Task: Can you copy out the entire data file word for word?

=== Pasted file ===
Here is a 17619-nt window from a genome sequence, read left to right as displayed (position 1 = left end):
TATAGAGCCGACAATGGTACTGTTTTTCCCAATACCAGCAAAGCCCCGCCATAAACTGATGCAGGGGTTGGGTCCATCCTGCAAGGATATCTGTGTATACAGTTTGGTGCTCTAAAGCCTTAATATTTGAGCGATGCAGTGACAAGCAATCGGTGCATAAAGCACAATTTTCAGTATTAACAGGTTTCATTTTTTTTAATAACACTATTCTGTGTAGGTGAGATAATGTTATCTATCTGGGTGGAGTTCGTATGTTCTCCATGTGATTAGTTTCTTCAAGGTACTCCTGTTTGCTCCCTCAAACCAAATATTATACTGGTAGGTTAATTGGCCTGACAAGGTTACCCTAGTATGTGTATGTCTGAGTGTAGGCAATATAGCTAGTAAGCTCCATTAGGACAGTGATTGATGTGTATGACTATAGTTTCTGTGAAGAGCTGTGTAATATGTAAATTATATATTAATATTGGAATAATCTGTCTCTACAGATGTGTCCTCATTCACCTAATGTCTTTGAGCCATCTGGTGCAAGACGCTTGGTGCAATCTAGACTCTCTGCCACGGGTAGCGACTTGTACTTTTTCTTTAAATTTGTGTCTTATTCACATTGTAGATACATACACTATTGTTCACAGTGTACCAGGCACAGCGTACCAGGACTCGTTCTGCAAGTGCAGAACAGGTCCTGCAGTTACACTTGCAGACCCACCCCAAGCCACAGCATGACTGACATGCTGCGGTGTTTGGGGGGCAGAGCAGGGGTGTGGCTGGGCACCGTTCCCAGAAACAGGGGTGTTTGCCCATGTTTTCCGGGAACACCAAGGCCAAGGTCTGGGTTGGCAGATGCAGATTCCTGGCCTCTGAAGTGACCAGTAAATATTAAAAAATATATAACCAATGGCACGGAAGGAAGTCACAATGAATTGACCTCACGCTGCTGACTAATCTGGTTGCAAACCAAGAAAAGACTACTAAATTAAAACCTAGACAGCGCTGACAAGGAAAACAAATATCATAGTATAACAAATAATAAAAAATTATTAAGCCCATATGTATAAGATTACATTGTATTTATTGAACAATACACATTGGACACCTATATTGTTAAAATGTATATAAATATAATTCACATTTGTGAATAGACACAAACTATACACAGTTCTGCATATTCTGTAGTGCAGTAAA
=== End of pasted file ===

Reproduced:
Here is a 17619-nt window from a genome sequence, read left to right as displayed (position 1 = left end):
TATAGAGCCGACAATGGTACTGTTTTTCCCAATACCAGCAAAGCCCCGCCATAAACTGATGCAGGGGTTGGGTCCATCCTGCAAGGATATCTGTGTATACAGTTTGGTGCTCTAAAGCCTTAATATTTGAGCGATGCAGTGACAAGCAATCGGTGCATAAAGCACAATTTTCAGTATTAACAGGTTTCATTTTTTTTAATAACACTATTCTGTGTAGGTGAGATAATGTTATCTATCTGGGTGGAGTTCGTATGTTCTCCATGTGATTAGTTTCTTCAAGGTACTCCTGTTTGCTCCCTCAAACCAAATATTATACTGGTAGGTTAATTGGCCTGACAAGGTTACCCTAGTATGTGTATGTCTGAGTGTAGGCAATATAGCTAGTAAGCTCCATTAGGACAGTGATTGATGTGTATGACTATAGTTTCTGTGAAGAGCTGTGTAATATGTAAATTATATATTAATATTGGAATAATCTGTCTCTACAGATGTGTCCTCATTCACCTAATGTCTTTGAGCCATCTGGTGCAAGACGCTTGGTGCAATCTAGACTCTCTGCCACGGGTAGCGACTTGTACTTTTTCTTTAAATTTGTGTCTTATTCACATTGTAGATACATACACTATTGTTCACAGTGTACCAGGCACAGCGTACCAGGACTCGTTCTGCAAGTGCAGAACAGGTCCTGCAGTTACACTTGCAGACCCACCCCAAGCCACAGCATGACTGACATGCTGCGGTGTTTGGGGGGCAGAGCAGGGGTGTGGCTGGGCACCGTTCCCAGAAACAGGGGTGTTTGCCCATGTTTTCCGGGAACACCAAGGCCAAGGTCTGGGTTGGCAGATGCAGATTCCTGGCCTCTGAAGTGACCAGTAAATATTAAAAAATATATAACCAATGGCACGGAAGGAAGTCACAATGAATTGACCTCACGCTGCTGACTAATCTGGTTGCAAACCAAGAAAAGACTACTAAATTAAAACCTAGACAGCGCTGACAAGGAAAACAAATATCATAGTATAACAAATAATAAAAAATTATTAAGCCCATATGTATAAGATTACATTGTATTTATTGAACAATACACATTGGACACCTATATTGTTAAAATGTATATAAATATAATTCACATTTGTGAATAGACACAAACTATACACAGTTCTGCATATTCTGTAGTGCAGTAAA